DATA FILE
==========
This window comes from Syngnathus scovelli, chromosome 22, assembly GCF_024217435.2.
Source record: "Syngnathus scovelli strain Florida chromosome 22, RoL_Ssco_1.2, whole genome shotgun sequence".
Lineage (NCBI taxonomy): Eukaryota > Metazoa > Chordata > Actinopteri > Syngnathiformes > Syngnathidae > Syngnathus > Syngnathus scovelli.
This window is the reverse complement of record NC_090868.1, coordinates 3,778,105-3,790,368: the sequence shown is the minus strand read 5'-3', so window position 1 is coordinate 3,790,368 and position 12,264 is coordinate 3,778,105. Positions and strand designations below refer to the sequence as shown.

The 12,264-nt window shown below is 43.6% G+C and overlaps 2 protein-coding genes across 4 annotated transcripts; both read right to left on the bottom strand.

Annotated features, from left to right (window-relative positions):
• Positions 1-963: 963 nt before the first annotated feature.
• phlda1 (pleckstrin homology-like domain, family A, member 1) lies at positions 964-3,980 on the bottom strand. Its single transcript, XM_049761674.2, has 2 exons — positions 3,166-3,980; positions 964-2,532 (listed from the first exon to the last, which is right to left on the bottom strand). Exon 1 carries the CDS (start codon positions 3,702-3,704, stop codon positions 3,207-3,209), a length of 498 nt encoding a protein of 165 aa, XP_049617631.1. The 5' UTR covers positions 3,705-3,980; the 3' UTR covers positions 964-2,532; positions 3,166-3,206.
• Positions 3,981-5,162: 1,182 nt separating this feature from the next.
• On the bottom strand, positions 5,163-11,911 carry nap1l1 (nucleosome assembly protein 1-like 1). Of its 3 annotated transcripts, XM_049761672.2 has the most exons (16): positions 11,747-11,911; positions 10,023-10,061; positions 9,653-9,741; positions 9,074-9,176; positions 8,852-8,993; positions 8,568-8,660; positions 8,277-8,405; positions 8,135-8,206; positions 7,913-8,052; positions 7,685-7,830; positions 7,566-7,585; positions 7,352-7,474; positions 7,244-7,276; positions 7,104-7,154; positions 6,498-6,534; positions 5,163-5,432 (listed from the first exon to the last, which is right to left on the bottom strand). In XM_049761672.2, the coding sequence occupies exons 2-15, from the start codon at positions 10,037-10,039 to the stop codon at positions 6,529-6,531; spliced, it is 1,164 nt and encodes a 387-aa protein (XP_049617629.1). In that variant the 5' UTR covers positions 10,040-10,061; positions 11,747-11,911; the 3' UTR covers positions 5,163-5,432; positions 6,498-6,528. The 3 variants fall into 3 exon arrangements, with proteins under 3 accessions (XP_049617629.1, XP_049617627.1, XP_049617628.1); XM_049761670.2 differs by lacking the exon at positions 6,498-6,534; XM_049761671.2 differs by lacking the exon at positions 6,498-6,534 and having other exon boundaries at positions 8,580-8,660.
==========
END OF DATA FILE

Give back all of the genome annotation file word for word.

This window comes from Syngnathus scovelli, chromosome 22, assembly GCF_024217435.2.
Source record: "Syngnathus scovelli strain Florida chromosome 22, RoL_Ssco_1.2, whole genome shotgun sequence".
Lineage (NCBI taxonomy): Eukaryota > Metazoa > Chordata > Actinopteri > Syngnathiformes > Syngnathidae > Syngnathus > Syngnathus scovelli.
This window is the reverse complement of record NC_090868.1, coordinates 3,778,105-3,790,368: the sequence shown is the minus strand read 5'-3', so window position 1 is coordinate 3,790,368 and position 12,264 is coordinate 3,778,105. Positions and strand designations below refer to the sequence as shown.

The 12,264-nt window shown below is 43.6% G+C and overlaps 2 protein-coding genes across 4 annotated transcripts; both read right to left on the bottom strand.

Annotated features, from left to right (window-relative positions):
• Positions 1-963: 963 nt before the first annotated feature.
• phlda1 (pleckstrin homology-like domain, family A, member 1) lies at positions 964-3,980 on the bottom strand. Its single transcript, XM_049761674.2, has 2 exons — positions 3,166-3,980; positions 964-2,532 (listed from the first exon to the last, which is right to left on the bottom strand). Exon 1 carries the CDS (start codon positions 3,702-3,704, stop codon positions 3,207-3,209), a length of 498 nt encoding a protein of 165 aa, XP_049617631.1. The 5' UTR covers positions 3,705-3,980; the 3' UTR covers positions 964-2,532; positions 3,166-3,206.
• Positions 3,981-5,162: 1,182 nt separating this feature from the next.
• On the bottom strand, positions 5,163-11,911 carry nap1l1 (nucleosome assembly protein 1-like 1). Of its 3 annotated transcripts, XM_049761672.2 has the most exons (16): positions 11,747-11,911; positions 10,023-10,061; positions 9,653-9,741; positions 9,074-9,176; positions 8,852-8,993; positions 8,568-8,660; positions 8,277-8,405; positions 8,135-8,206; positions 7,913-8,052; positions 7,685-7,830; positions 7,566-7,585; positions 7,352-7,474; positions 7,244-7,276; positions 7,104-7,154; positions 6,498-6,534; positions 5,163-5,432 (listed from the first exon to the last, which is right to left on the bottom strand). In XM_049761672.2, the coding sequence occupies exons 2-15, from the start codon at positions 10,037-10,039 to the stop codon at positions 6,529-6,531; spliced, it is 1,164 nt and encodes a 387-aa protein (XP_049617629.1). In that variant the 5' UTR covers positions 10,040-10,061; positions 11,747-11,911; the 3' UTR covers positions 5,163-5,432; positions 6,498-6,528. The 3 variants fall into 3 exon arrangements, with proteins under 3 accessions (XP_049617629.1, XP_049617627.1, XP_049617628.1); XM_049761670.2 differs by lacking the exon at positions 6,498-6,534; XM_049761671.2 differs by lacking the exon at positions 6,498-6,534 and having other exon boundaries at positions 8,580-8,660.